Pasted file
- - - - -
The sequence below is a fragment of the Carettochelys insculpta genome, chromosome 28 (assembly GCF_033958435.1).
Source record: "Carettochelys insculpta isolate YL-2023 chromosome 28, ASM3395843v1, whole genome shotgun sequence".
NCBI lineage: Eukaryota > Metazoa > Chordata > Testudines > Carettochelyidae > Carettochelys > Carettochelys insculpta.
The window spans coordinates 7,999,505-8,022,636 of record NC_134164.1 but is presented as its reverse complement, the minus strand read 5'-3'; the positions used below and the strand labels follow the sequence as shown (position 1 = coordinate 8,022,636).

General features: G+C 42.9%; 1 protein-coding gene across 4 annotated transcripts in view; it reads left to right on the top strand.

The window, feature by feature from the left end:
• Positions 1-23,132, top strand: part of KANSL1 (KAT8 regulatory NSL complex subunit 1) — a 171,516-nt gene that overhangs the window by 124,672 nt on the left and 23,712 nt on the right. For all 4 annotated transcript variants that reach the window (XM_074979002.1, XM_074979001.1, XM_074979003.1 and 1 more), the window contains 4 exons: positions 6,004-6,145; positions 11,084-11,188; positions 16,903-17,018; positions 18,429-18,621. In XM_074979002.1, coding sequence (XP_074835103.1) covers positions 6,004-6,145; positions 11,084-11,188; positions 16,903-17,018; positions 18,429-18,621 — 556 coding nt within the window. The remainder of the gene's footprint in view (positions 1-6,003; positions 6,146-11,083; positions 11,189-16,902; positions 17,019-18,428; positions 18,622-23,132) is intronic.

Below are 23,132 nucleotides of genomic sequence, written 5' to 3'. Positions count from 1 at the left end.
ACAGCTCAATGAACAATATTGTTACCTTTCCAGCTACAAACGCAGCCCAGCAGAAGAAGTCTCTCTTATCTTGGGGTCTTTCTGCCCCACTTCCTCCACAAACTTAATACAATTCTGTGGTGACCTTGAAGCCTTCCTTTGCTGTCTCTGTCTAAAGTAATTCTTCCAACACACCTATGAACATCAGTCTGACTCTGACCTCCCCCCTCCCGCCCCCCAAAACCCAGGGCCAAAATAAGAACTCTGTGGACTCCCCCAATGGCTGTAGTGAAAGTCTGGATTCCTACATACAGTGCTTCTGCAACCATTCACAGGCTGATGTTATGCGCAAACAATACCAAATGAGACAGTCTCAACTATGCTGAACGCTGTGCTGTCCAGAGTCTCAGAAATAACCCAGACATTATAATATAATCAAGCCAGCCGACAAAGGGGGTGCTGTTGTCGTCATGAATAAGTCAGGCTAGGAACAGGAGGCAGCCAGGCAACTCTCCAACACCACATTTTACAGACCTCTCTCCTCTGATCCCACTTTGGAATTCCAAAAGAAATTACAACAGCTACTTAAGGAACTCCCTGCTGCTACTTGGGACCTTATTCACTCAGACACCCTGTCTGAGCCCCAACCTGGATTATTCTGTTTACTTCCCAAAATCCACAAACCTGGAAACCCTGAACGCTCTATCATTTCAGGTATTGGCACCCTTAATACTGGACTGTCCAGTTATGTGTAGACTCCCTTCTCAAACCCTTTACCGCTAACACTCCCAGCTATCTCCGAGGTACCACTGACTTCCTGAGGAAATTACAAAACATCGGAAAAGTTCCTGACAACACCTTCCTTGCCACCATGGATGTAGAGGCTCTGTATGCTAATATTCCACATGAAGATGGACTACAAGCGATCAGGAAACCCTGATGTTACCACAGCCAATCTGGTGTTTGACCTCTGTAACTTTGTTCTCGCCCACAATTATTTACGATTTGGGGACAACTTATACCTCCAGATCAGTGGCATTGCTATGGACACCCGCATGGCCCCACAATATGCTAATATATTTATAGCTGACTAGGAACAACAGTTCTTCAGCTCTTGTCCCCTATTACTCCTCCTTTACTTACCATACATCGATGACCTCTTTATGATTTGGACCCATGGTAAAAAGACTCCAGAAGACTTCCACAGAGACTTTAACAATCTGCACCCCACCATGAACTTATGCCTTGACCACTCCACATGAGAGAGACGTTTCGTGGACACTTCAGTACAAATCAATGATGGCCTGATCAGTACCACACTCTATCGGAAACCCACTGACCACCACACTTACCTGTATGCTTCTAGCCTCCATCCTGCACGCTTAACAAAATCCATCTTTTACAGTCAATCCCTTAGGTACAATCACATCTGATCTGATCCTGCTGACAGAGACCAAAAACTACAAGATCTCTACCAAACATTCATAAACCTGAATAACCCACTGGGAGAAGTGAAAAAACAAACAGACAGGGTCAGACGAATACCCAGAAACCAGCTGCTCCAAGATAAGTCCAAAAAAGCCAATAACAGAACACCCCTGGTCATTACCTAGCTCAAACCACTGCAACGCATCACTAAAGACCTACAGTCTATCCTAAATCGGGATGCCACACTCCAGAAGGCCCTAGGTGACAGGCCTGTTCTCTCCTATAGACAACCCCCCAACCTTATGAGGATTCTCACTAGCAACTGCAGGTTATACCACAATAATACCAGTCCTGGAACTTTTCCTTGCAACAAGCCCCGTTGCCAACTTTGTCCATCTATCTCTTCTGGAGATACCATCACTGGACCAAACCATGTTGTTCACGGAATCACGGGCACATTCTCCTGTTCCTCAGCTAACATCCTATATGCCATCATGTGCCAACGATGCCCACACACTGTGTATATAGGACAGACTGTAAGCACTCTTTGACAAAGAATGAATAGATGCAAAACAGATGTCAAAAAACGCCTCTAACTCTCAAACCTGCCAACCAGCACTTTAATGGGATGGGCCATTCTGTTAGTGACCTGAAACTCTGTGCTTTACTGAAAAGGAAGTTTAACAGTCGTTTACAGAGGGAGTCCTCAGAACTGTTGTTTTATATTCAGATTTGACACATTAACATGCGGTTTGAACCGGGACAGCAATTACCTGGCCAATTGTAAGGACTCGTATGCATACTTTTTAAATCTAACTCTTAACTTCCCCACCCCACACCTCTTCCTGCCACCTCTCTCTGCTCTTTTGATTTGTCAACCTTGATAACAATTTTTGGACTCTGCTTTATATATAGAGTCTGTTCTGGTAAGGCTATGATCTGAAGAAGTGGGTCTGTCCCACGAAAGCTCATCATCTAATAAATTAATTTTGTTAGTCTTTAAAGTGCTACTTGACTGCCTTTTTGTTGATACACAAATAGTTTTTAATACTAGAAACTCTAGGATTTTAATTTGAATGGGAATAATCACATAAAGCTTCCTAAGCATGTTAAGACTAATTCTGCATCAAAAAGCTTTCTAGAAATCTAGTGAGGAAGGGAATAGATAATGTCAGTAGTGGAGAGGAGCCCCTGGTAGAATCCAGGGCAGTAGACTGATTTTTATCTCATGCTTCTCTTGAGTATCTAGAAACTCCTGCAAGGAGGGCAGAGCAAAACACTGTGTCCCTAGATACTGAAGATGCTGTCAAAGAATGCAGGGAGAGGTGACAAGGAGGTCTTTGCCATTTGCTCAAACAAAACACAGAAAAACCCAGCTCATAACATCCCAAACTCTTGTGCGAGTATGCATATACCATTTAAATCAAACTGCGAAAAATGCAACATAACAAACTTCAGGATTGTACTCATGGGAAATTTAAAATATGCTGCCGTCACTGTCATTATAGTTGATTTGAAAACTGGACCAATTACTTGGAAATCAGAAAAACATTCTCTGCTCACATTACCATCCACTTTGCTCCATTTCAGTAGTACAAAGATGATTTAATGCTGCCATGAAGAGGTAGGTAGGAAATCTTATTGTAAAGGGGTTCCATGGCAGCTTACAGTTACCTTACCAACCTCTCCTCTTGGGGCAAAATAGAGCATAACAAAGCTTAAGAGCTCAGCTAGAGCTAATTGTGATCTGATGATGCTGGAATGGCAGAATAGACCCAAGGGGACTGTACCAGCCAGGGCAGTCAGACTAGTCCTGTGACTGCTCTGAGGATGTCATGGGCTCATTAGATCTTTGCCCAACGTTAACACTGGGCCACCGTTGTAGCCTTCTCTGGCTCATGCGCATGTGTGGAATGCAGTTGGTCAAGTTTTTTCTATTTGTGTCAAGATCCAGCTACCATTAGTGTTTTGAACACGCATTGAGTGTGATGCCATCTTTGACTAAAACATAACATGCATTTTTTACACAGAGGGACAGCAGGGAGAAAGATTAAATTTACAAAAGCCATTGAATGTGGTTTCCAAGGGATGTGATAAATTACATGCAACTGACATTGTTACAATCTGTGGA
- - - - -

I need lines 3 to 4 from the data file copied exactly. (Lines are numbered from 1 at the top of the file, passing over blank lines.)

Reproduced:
NCBI lineage: Eukaryota > Metazoa > Chordata > Testudines > Carettochelyidae > Carettochelys > Carettochelys insculpta.
The window spans coordinates 7,999,505-8,022,636 of record NC_134164.1 but is presented as its reverse complement, the minus strand read 5'-3'; the positions used below and the strand labels follow the sequence as shown (position 1 = coordinate 8,022,636).